What are the biggest challenges that you face?

Book promotion by far! Until I had to dive head first into it, I didn’t realize how much it took to spread the word about your work. Not just time and energy, but also in terms of passion. Aside from that, I’d say finding time to create new works alongside running a business.

I work at Lavender Isis Publishing, an e-publishing company... so I straddle both sides of the industry being a publisher as well as a writer. Also, I have my own freelance work where I create promotional items for self-published and small press authors who need that extra boost in getting the word out about their work.

How do you deal with these challenges?

I like to go where the readers are and let them know about my new writing works. So, be it online or people I met out and about who enjoy reading, I try to let them know that I have a book that may interest them and try to give them some cool promotional items that I create myself. It’s been hard sometimes because I have to juggle writing and the business side which can clash into each other and completely tire me out! But I just take a few days off then hop on my train again to keep going.

I usually designate time to balance both. I’m such a night owl and my most creative side comes out in the late night hours. So usually I set aside a day of the weekend or an evening in order to write and rewrite because it’s so peaceful and I can hear my characters more clearly without the hustle and bustle of the daytime noise.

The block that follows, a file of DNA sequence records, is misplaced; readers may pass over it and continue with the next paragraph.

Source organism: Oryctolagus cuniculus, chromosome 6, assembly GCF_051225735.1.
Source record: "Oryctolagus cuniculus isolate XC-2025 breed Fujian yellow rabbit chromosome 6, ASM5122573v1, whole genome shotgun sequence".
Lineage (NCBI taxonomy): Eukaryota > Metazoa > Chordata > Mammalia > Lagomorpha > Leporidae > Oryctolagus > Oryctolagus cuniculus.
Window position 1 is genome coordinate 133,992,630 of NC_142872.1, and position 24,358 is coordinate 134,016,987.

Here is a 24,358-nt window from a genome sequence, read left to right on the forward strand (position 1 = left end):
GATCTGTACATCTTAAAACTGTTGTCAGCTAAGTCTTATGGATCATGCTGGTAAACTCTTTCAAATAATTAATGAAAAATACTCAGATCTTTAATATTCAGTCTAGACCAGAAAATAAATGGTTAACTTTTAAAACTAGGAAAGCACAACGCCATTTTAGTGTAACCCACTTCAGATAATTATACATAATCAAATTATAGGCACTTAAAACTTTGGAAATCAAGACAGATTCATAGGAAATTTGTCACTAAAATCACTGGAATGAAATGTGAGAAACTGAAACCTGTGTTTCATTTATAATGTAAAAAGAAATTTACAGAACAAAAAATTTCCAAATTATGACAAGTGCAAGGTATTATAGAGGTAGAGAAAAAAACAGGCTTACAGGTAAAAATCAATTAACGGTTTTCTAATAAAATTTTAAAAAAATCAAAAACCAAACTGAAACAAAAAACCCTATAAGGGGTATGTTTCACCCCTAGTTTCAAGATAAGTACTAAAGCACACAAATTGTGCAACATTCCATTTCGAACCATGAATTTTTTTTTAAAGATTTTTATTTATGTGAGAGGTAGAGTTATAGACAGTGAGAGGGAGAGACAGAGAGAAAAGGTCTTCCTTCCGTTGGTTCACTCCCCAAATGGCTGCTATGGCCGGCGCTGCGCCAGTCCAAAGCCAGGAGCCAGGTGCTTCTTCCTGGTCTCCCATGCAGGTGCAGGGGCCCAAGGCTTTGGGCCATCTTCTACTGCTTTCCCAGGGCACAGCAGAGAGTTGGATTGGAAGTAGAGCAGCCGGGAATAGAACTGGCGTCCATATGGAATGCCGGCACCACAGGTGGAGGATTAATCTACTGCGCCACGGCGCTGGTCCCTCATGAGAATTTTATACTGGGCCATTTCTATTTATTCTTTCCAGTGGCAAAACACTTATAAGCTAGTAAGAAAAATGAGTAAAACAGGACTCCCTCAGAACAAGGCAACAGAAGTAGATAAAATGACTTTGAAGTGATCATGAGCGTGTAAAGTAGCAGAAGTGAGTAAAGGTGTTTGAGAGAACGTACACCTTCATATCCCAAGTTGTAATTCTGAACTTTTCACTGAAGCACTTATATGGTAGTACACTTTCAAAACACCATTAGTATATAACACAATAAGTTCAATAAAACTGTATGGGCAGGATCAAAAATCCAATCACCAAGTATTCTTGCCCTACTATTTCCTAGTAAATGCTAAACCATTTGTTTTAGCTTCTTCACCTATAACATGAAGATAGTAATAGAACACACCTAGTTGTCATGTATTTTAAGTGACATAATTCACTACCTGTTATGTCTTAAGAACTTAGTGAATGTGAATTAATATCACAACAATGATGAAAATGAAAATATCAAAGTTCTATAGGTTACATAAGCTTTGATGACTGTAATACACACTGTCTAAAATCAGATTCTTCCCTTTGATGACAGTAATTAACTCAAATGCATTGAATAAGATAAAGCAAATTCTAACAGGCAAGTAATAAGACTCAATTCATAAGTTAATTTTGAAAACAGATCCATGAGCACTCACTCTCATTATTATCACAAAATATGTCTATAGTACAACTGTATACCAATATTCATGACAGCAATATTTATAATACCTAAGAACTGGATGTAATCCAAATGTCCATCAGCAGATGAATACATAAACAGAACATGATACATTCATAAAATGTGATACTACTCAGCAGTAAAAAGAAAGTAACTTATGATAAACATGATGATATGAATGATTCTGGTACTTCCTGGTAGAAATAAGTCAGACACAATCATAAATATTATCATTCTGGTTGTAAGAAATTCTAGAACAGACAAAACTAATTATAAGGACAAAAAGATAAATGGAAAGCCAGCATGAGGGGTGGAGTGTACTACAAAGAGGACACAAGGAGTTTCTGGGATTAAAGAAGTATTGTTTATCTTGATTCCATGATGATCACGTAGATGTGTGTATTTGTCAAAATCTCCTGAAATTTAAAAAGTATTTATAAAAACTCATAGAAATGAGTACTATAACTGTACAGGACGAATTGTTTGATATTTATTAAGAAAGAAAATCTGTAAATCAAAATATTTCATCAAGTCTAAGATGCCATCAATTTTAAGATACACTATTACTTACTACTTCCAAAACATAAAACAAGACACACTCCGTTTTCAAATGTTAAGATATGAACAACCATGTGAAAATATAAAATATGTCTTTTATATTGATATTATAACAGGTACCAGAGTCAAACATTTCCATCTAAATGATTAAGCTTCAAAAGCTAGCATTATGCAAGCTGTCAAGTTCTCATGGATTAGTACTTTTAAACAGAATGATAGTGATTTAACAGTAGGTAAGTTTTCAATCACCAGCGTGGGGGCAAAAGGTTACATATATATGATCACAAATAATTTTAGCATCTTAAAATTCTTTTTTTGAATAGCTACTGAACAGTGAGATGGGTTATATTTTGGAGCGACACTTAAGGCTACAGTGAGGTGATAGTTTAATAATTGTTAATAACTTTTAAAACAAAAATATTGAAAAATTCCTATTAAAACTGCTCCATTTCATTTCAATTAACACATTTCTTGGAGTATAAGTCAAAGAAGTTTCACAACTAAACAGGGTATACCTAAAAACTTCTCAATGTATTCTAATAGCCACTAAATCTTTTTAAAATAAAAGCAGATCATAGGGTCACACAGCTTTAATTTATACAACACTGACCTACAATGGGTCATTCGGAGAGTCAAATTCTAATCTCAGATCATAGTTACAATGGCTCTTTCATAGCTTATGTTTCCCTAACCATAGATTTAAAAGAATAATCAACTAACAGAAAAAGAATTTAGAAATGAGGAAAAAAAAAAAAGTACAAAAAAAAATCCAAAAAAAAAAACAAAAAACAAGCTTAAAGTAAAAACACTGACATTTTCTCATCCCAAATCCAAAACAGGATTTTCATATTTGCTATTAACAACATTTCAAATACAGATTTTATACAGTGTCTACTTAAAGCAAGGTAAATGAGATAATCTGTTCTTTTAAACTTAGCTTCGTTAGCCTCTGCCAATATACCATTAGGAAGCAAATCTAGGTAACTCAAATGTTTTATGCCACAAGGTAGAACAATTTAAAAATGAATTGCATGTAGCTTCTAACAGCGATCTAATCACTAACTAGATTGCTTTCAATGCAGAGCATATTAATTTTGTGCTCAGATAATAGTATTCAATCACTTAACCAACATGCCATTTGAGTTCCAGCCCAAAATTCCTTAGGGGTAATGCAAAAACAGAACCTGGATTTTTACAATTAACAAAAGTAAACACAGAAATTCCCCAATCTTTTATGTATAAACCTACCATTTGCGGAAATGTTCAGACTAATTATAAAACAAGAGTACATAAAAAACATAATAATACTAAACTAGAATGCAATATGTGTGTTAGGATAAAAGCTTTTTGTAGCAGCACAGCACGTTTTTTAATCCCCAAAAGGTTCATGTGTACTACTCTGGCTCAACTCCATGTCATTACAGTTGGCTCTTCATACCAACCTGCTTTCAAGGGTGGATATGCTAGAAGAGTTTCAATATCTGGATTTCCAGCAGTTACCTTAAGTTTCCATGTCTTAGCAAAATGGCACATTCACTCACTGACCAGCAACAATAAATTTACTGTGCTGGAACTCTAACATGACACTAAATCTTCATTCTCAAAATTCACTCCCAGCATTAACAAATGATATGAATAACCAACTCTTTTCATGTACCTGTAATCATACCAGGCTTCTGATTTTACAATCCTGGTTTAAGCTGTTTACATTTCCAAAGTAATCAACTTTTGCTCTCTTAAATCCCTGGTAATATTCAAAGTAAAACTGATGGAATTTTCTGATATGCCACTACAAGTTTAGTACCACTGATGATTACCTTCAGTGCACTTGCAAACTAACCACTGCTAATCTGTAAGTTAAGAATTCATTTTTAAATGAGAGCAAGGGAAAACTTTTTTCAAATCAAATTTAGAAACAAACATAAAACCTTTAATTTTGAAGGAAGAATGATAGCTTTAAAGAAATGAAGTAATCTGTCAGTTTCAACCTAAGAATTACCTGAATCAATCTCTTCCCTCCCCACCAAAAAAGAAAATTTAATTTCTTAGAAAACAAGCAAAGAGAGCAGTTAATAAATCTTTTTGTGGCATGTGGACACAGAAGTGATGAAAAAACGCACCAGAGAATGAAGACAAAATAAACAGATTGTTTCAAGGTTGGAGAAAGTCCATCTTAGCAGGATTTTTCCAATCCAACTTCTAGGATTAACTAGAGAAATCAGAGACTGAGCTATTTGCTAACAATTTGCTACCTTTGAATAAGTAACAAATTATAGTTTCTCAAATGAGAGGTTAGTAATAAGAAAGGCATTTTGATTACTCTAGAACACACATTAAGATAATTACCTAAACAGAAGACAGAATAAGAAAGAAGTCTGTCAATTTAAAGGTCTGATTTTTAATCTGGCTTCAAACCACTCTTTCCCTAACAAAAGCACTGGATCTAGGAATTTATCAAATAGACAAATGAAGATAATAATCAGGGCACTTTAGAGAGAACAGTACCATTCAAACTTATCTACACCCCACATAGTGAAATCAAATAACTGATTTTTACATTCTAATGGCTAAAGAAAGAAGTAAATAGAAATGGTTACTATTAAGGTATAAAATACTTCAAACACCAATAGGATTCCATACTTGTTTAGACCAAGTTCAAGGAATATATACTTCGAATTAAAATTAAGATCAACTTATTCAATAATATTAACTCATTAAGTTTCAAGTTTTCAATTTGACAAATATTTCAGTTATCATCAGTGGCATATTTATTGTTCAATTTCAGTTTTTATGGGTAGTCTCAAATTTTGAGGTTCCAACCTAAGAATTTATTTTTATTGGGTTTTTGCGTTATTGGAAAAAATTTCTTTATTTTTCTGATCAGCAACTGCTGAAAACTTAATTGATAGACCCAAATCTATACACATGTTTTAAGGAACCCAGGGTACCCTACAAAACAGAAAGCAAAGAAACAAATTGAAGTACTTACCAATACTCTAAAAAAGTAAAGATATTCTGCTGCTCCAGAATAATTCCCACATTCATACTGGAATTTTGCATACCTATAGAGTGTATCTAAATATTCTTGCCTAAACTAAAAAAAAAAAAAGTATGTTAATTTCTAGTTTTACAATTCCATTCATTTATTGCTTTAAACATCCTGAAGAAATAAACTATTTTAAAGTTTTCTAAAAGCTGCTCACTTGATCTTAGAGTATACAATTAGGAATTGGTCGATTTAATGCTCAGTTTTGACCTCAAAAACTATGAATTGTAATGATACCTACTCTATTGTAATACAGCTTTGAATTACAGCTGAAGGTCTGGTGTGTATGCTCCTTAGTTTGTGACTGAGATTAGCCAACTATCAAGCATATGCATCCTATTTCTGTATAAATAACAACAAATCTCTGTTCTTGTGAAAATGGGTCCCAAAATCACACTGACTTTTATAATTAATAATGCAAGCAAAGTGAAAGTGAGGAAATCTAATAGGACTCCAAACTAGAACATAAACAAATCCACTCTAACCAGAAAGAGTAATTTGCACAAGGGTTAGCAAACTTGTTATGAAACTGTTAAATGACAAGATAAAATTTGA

Do you write everyday?

I try to! (Laughs.) Lately, my writing times have been pretty sporadic. I had to take a bit of time off in between finishing my previous book and the other to give my mind a break. So I edited some of my short stories, wrote a poem (a medium I hadn’t written in for a while) and now I’m starting to dive into another novel that is more contemporary. Sometimes it helps to do other activities completely absent of writing to let the brain rest a bit then come back fresh to tell a new story.

When I do write I usually go in streaks of about four to six hours at a time. It usually happens during certain times of the week towards the night hours, especially if I’m really trying to tackle a piece. If I’m between projects, I end up writing about once a week.

My typical sessions usually start after my mind is percolating a bit usually in the evening because I tend to write best at night. I usually read news, or check my writing blogs and message boards throughout the day while thinking of the next part in my current story. I don’t usually write on the computer, unless it’s something I have to get down right at that moment. Typically, I take a large stack of notebook paper strapped to my clipboard and plop down in front of a movie that fits in with the mood of the story I’m telling at the time. The marriage of the visual and the narrative brings out the story in my mind and onto the page. It’s usually hard to start the session. I’m a master procrastinator! But when I get started, I’m completely on a roll. I usually try to finish a chapter per writing session or at least stop at a place where the scene ends and my mind can let go of the story. Otherwise, the characters and plot keep me distracted from other things!

Why is it important to write everyday?

You have to treat it as a serious job where you set aside some time everyday to hone your craft. It takes a lot of discipline to sit down in front of a computer and hammer away at a novel or a short story, but the more you do it the better you get at it.

How many books have you written so far?

I’ve written three novels and a few short stories.